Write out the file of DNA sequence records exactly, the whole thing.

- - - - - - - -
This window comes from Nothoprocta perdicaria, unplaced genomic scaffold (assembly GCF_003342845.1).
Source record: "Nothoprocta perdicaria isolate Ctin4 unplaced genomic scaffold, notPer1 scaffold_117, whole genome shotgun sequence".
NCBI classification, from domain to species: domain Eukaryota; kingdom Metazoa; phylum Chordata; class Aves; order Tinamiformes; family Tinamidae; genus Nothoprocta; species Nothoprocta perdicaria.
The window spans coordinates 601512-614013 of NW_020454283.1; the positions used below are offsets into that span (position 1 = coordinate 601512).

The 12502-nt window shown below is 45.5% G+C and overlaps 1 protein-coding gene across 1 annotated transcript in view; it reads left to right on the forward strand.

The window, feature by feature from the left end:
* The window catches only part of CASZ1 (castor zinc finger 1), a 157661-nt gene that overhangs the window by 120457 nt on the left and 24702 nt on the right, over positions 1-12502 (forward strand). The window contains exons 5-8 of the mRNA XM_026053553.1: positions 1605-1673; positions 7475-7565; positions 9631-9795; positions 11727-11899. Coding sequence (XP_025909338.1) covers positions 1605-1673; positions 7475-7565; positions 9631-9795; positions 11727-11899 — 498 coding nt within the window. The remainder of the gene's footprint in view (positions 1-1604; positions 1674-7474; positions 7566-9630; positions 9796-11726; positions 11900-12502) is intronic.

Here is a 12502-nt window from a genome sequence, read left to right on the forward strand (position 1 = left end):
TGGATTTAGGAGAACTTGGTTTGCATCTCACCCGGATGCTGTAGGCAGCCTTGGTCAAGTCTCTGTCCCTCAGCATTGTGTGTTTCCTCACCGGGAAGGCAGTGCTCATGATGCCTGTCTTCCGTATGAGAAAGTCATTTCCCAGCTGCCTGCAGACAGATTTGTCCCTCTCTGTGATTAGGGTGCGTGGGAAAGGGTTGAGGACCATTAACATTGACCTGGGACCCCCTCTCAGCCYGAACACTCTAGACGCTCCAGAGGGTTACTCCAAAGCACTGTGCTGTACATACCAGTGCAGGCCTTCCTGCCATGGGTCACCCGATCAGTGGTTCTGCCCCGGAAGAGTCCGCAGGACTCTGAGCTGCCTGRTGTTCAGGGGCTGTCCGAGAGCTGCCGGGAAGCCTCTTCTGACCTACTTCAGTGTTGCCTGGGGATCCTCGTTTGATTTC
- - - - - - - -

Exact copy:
This window comes from Nothoprocta perdicaria, unplaced genomic scaffold (assembly GCF_003342845.1).
Source record: "Nothoprocta perdicaria isolate Ctin4 unplaced genomic scaffold, notPer1 scaffold_117, whole genome shotgun sequence".
NCBI classification, from domain to species: domain Eukaryota; kingdom Metazoa; phylum Chordata; class Aves; order Tinamiformes; family Tinamidae; genus Nothoprocta; species Nothoprocta perdicaria.
The window spans coordinates 601512-614013 of NW_020454283.1; the positions used below are offsets into that span (position 1 = coordinate 601512).

The 12502-nt window shown below is 45.5% G+C and overlaps 1 protein-coding gene across 1 annotated transcript in view; it reads left to right on the forward strand.

The window, feature by feature from the left end:
* The window catches only part of CASZ1 (castor zinc finger 1), a 157661-nt gene that overhangs the window by 120457 nt on the left and 24702 nt on the right, over positions 1-12502 (forward strand). The window contains exons 5-8 of the mRNA XM_026053553.1: positions 1605-1673; positions 7475-7565; positions 9631-9795; positions 11727-11899. Coding sequence (XP_025909338.1) covers positions 1605-1673; positions 7475-7565; positions 9631-9795; positions 11727-11899 — 498 coding nt within the window. The remainder of the gene's footprint in view (positions 1-1604; positions 1674-7474; positions 7566-9630; positions 9796-11726; positions 11900-12502) is intronic.

Here is a 12502-nt window from a genome sequence, read left to right on the forward strand (position 1 = left end):
TGGATTTAGGAGAACTTGGTTTGCATCTCACCCGGATGCTGTAGGCAGCCTTGGTCAAGTCTCTGTCCCTCAGCATTGTGTGTTTCCTCACCGGGAAGGCAGTGCTCATGATGCCTGTCTTCCGTATGAGAAAGTCATTTCCCAGCTGCCTGCAGACAGATTTGTCCCTCTCTGTGATTAGGGTGCGTGGGAAAGGGTTGAGGACCATTAACATTGACCTGGGACCCCCTCTCAGCCYGAACACTCTAGACGCTCCAGAGGGTTACTCCAAAGCACTGTGCTGTACATACCAGTGCAGGCCTTCCTGCCATGGGTCACCCGATCAGTGGTTCTGCCCCGGAAGAGTCCGCAGGACTCTGAGCTGCCTGRTGTTCAGGGGCTGTCCGAGAGCTGCCGGGAAGCCTCTTCTGACCTACTTCAGTGTTGCCTGGGGATCCTCGTTTGATTTC